Can Anyone Tell Me How To Make This?

fish

The photo above is copy-pasted from Juliana Loh’s website  http://julianaloh.com/blog/ It is a spicy Sichuan crispy whole fried fish.   I had something like this in Bangladesh once, only with a sweet and sour sauce.  Juliana had this at Beijing restaurant.

I would like to know how to correctly score the fish and to fry it whole and crispy, then to plate it sitting on it’s stomach.   I think I can duplicate the sauces.  I’m thinking that Kay at My Home Cooked Meals http://myhomecookedmeals.blogspot.com/might know how to do this.   Anyone else?  Thanks.

About cookinginsens

An American living in Burgundy, France
This entry was posted in Chinese, Cooking, fish, Food and Wine, Main dishes and tagged , , , , , . Bookmark the permalink.

14 Responses to Can Anyone Tell Me How To Make This?

  1. I had something like that in Goa, after which I was confined to my bed, but mostly the bathroom, for the rest of my holiday!

    • The important thing was that you tried it. In India and other underdeveloped countries, you take your chances and with luck, the chillies burn away anything that might be a little off, like fish that might not be as fresh as one would prefer.

  2. baobabs says:

    I think if you had it in Bangladesh it probably won’t be as spicy or with the tongue numbing spicy sichuan peppers. For all sweet and sour sauces, I use my mother’s tried and tested recipe. Ketchup as a base, some sugar, water and abit of oil. throw in some diced pineapples, peppers and onions to the mix. The Hainanese chicken chops my mother makes uses the same gravy recipe but with frozen peas thrown in.

    As for the fish, don’t know how to plate it sitting on its stomach, but my mother would slice each side of the fish to deep fry it, she also rubs the body of the fish with salt before dumping the fish into the wok. And oh, also to always bear in mind to take the fish out at least 5 mins before as the hot oil continues to cook the meat when it’s fished out and sitting on a kitchen towel. Same rule for tempura prawns etc

    • Thank you Juliana. I had it at Sichuan restaurant in Bangladesh but the restaurant was Chinese owned and run. It was fabulous!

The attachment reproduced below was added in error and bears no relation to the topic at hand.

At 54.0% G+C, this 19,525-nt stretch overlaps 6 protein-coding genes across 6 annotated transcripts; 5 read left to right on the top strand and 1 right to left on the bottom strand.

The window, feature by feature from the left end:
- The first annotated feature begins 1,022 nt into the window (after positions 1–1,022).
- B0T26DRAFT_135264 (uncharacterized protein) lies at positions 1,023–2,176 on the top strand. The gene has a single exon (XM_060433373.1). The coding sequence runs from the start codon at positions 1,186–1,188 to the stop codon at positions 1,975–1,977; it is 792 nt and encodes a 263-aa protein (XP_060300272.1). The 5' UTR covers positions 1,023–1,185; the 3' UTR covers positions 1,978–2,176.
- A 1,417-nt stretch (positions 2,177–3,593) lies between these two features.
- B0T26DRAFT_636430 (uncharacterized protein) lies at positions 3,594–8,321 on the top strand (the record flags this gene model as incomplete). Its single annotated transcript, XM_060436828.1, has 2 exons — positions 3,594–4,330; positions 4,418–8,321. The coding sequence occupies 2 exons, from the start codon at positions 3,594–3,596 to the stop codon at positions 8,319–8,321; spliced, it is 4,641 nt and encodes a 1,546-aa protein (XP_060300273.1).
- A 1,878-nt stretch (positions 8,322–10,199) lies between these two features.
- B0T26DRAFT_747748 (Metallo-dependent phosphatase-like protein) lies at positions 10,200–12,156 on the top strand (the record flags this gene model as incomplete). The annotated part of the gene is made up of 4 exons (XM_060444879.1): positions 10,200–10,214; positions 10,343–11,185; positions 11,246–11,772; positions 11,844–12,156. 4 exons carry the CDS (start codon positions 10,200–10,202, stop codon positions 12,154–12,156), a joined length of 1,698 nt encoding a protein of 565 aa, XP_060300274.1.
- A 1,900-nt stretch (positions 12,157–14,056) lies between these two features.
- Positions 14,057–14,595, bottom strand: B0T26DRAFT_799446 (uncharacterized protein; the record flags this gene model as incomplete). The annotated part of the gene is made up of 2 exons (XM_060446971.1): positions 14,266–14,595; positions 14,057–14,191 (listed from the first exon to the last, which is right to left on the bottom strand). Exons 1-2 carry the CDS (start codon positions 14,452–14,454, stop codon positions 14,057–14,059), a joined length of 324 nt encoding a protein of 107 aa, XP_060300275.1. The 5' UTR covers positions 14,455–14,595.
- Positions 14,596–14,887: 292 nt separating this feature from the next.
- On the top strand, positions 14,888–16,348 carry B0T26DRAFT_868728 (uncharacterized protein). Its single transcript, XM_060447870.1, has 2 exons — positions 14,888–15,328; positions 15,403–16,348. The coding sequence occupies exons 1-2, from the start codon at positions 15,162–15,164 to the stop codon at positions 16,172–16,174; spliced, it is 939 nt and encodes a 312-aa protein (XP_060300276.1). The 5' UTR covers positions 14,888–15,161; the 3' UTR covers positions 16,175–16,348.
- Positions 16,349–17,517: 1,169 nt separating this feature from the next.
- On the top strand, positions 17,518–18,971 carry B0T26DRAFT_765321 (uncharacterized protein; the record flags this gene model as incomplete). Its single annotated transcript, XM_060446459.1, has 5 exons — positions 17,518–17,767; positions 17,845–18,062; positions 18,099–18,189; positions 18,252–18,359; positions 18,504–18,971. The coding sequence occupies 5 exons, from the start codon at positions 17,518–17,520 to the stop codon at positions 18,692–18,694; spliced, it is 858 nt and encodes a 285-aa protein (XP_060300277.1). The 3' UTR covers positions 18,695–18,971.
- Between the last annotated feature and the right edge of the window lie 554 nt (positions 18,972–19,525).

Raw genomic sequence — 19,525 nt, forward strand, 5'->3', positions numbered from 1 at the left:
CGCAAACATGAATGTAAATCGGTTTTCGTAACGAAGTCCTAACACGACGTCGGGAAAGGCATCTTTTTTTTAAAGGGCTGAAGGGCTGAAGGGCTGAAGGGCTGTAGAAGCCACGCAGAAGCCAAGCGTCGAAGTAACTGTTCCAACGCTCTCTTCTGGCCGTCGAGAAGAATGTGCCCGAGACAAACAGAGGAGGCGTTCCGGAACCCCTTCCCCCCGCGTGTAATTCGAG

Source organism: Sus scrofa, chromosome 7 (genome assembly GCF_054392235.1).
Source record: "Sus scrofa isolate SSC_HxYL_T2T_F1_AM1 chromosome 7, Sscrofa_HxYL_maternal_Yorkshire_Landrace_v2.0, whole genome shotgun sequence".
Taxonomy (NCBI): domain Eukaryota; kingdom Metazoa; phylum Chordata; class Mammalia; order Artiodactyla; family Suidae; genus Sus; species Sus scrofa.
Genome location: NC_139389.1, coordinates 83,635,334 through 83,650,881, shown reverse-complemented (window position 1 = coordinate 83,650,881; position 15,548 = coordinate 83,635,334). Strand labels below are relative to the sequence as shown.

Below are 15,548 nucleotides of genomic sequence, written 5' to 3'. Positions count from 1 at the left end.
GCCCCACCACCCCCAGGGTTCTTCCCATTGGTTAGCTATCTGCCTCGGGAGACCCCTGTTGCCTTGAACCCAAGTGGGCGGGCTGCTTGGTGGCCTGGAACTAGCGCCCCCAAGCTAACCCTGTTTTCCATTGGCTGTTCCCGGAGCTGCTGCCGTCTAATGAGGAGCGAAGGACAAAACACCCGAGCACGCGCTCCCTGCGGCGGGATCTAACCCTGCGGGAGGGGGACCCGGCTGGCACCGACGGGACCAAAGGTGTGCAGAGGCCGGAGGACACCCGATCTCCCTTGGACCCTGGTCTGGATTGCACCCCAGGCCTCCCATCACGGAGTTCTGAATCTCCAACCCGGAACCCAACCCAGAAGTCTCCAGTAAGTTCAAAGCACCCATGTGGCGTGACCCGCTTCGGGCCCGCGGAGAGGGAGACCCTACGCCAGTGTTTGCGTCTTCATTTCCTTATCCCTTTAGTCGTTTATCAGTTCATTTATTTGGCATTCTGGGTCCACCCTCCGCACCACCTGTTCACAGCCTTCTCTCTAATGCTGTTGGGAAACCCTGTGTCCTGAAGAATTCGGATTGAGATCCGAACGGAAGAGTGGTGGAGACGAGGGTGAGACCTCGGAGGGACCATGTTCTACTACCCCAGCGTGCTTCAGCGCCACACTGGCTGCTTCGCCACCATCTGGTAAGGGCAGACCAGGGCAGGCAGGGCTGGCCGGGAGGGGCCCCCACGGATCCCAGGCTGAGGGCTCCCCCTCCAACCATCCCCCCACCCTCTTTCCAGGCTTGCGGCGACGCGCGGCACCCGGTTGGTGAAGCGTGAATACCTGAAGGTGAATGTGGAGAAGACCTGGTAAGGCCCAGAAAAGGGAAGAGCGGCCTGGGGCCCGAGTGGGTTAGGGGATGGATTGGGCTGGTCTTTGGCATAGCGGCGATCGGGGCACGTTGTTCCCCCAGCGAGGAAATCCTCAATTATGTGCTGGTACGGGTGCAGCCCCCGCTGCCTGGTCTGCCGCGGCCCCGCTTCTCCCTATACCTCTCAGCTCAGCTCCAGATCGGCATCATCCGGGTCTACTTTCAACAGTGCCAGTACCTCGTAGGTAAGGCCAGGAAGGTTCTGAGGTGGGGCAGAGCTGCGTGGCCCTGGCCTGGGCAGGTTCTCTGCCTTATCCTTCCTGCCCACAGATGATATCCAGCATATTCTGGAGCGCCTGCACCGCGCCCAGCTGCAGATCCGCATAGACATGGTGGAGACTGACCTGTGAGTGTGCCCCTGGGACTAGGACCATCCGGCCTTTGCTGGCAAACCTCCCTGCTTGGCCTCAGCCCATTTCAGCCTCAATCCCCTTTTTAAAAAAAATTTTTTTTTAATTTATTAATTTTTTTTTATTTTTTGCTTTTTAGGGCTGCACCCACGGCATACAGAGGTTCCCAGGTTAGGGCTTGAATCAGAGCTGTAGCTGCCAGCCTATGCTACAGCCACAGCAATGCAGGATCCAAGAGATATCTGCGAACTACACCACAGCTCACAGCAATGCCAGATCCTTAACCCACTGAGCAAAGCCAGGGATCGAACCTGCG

I’m going to try to make this on the weekend. Good tips about the salt and taking the fish out 5 minutes ahead. I’m going to try to plate it on it’s stomach, even if I have to prop it up and take the picture from the unpropped side 🙂 Thank you.

  3. Kay says:

    Rosemary, I don’t know how, but let me ask around 🙂

  4. Kay says:

    That looks like it’s been scored down to the bone in 3 sections, dipped in flour or starch, and deep fried.

    And you don’t have to do the total deep frying thing with complete submersion in oil. YOu can fill your pan with just enough oil to fry on side, then flip and fry on the other.

    To flip, and to lay it on the side like that, I use a pair of tongs and the widest spatula I’ve got.

    Hope that’s helpful. 🙂
    …………..
    Here is one answer I got from my blogger friend Shinae. She does a ton of Asian dishes. I think you’d like her site:-). Good luck with the fish!

    http://www.ridiculoushungry.blogspot.com

  5. Kay says:

    Your welcome :-). Rosemary, if you “friend” both me and Shinae Nae, we have some interesting food conversations on Facebook. Shinae has some photos of the fish she fried.

  6. Kay says:

    Oops, my account is Kay Yamazaki Ecker 🙂

  7. jon says:

    Agree that the salt rub is a good idea. If you use a wok, you can probably get away with less oil, although it takes some maneuvering to get the tail and head cooked if you have a smallish wok. For a sweet and sour sauce I would go with equal parts sugar and black vinegar (say half a cup each), with a cup of water, soy sauce and oil. heat it up, add some corn starch/water to thicken and finish with chopped ginger and freshly ground pepper.

  8. Oh what Kay said! I’m off to friend her.

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